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10 ways to run your meetings more efficiently and stop people hating you

How to run meetings in a. better way
How to run meetings in a better way

When you run a crappy meeting with twenty people in the room or in a virtual meeting - I guarantee you attendees think you're an idiot and resent you. Well at least a couple of people on the call and not the brown nosing sycophants.

32 years of meeting and I'd say that 90% were pretty useless.

Let me help you to see why your company needs to stop this crap...

Firstly, twenty people (often managers) on an average wage of say $80K. Means each participant is costing on average about $50 per hour.

So a meeting with twenty participants - is running you at about $1000 per hour just in wages.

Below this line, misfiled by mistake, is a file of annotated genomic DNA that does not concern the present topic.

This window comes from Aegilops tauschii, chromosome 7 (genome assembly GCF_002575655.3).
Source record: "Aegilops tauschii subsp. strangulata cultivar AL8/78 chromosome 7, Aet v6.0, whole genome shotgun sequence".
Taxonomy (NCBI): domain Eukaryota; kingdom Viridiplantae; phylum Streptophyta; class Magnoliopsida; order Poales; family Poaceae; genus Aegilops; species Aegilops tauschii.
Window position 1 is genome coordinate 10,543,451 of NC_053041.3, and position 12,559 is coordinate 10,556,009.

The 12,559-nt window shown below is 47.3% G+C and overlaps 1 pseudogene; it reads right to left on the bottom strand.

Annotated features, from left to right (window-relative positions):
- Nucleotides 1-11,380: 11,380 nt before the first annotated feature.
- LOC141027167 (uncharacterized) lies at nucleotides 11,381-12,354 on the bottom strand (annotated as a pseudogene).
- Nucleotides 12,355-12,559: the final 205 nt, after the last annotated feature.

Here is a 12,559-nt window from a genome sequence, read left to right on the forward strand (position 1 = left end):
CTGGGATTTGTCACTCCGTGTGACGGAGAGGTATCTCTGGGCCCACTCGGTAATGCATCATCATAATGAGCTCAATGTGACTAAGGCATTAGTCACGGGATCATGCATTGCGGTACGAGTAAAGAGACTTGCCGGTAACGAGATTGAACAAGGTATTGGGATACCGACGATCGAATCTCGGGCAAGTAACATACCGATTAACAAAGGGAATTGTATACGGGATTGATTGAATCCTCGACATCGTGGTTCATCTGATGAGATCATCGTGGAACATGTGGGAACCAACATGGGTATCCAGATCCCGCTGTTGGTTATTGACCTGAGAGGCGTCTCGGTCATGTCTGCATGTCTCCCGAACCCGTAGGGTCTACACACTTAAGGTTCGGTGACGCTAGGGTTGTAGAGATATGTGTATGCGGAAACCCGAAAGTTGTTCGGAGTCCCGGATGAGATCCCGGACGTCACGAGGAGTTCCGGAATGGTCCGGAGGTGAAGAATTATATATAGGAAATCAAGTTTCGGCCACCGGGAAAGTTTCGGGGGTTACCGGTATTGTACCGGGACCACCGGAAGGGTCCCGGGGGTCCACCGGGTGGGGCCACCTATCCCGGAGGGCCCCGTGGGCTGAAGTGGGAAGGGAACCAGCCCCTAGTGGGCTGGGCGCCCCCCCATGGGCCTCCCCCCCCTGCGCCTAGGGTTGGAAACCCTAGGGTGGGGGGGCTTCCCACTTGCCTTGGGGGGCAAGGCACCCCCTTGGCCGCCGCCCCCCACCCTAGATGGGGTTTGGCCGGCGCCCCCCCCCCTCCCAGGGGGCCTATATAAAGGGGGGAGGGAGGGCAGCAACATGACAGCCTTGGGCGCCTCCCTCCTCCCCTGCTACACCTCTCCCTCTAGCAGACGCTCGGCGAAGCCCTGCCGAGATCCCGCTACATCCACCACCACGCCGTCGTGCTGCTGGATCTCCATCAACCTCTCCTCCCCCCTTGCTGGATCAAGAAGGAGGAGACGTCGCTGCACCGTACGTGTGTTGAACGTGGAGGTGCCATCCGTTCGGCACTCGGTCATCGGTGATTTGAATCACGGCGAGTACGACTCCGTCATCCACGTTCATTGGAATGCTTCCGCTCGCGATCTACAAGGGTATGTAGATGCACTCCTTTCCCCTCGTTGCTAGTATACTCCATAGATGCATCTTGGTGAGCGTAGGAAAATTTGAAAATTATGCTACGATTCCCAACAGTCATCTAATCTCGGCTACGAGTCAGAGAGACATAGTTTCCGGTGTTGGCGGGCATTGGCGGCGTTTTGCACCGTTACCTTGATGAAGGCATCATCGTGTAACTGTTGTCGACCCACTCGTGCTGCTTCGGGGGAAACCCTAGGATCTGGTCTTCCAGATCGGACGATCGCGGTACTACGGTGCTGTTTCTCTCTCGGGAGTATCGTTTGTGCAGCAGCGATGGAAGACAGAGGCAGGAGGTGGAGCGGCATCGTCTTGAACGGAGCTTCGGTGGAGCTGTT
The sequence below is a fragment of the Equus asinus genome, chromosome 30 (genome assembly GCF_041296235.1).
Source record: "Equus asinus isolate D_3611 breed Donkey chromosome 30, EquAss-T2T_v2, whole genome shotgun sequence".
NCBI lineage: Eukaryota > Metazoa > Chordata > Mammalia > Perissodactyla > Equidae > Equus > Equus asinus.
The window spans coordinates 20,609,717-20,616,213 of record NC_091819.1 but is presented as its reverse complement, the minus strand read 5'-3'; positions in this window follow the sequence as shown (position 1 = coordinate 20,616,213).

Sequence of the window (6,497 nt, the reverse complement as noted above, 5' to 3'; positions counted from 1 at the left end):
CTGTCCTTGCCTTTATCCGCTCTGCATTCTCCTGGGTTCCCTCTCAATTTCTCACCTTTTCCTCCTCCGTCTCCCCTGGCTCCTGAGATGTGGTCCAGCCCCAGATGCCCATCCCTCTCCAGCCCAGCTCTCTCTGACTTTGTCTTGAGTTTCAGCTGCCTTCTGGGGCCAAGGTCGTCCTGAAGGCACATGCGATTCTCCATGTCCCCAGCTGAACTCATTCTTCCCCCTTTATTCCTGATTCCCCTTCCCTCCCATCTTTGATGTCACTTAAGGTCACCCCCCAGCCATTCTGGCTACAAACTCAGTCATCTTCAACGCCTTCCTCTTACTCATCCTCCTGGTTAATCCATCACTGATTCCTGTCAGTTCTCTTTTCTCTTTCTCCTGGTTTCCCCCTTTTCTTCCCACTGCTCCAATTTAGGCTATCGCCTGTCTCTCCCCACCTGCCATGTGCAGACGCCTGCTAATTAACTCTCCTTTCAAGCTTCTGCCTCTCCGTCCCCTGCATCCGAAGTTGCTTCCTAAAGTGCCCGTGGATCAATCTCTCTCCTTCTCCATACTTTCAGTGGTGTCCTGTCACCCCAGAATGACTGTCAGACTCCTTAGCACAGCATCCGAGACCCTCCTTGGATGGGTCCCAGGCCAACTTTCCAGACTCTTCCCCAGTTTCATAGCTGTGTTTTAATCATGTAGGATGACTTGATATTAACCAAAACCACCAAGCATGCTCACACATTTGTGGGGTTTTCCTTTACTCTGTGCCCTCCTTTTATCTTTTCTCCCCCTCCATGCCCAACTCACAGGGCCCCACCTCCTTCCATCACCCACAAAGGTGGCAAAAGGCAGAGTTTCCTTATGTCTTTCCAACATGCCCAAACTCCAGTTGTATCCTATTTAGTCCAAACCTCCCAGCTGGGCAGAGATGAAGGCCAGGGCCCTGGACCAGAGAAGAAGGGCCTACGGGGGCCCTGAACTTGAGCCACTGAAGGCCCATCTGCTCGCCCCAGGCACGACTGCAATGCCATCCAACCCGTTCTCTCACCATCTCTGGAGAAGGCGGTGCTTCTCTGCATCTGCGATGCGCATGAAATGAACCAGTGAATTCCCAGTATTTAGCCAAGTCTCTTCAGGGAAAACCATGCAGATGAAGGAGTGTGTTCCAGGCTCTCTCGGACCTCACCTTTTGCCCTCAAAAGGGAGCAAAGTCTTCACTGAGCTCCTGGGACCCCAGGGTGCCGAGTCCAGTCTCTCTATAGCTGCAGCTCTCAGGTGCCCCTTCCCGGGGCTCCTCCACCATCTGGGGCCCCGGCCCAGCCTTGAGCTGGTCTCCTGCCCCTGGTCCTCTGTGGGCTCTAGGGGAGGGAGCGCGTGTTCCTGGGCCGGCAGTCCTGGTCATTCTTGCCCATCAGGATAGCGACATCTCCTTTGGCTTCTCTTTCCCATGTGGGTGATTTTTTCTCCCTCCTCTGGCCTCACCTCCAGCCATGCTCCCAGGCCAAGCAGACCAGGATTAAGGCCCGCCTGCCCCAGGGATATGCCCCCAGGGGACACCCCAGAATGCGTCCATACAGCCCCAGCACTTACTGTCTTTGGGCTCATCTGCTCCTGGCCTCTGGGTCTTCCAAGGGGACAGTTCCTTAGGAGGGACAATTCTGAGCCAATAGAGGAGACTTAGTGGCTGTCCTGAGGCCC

If you make that an all day meeting that's $8K per day in just human costs.

It also means there are underlying g costs of the company for those hours... the cost doesn't sleep.

If you're a startup you are burning valuable cash and time.

If you're a big company - you are being inefficient and fuelling a culture of resentment.

But more importantly you have twenty human beings that will be in a room - or on a teams call. Valuable people that could be doing things to take your company forwards if they were not in that useless meeting.

"But"... I hear you say, "They are contributing when they're in that meeting..."

Really? Every meeting? Everyone getting value? Everyone contributing? (Steve coughs with his hand in front of his mouth uttering something that sounds like 'full quit' or something.)

Do you know how many calls I've come off and people say "What a waste of time." Way more than the "That was awesome... we need more meetings."

Here's my 10 rules that I think can make meetings better:

Rule 1: Ask do you even need a meeting

How many times have you sat in a meeting and for one hour simply watched a conversation between two loud mouthed people. They occasionally break for air when they remember another fifteen people are on the call.

Or how often have you successfully cleaned your inbox during a meeting - thinking - "Why I am even here?"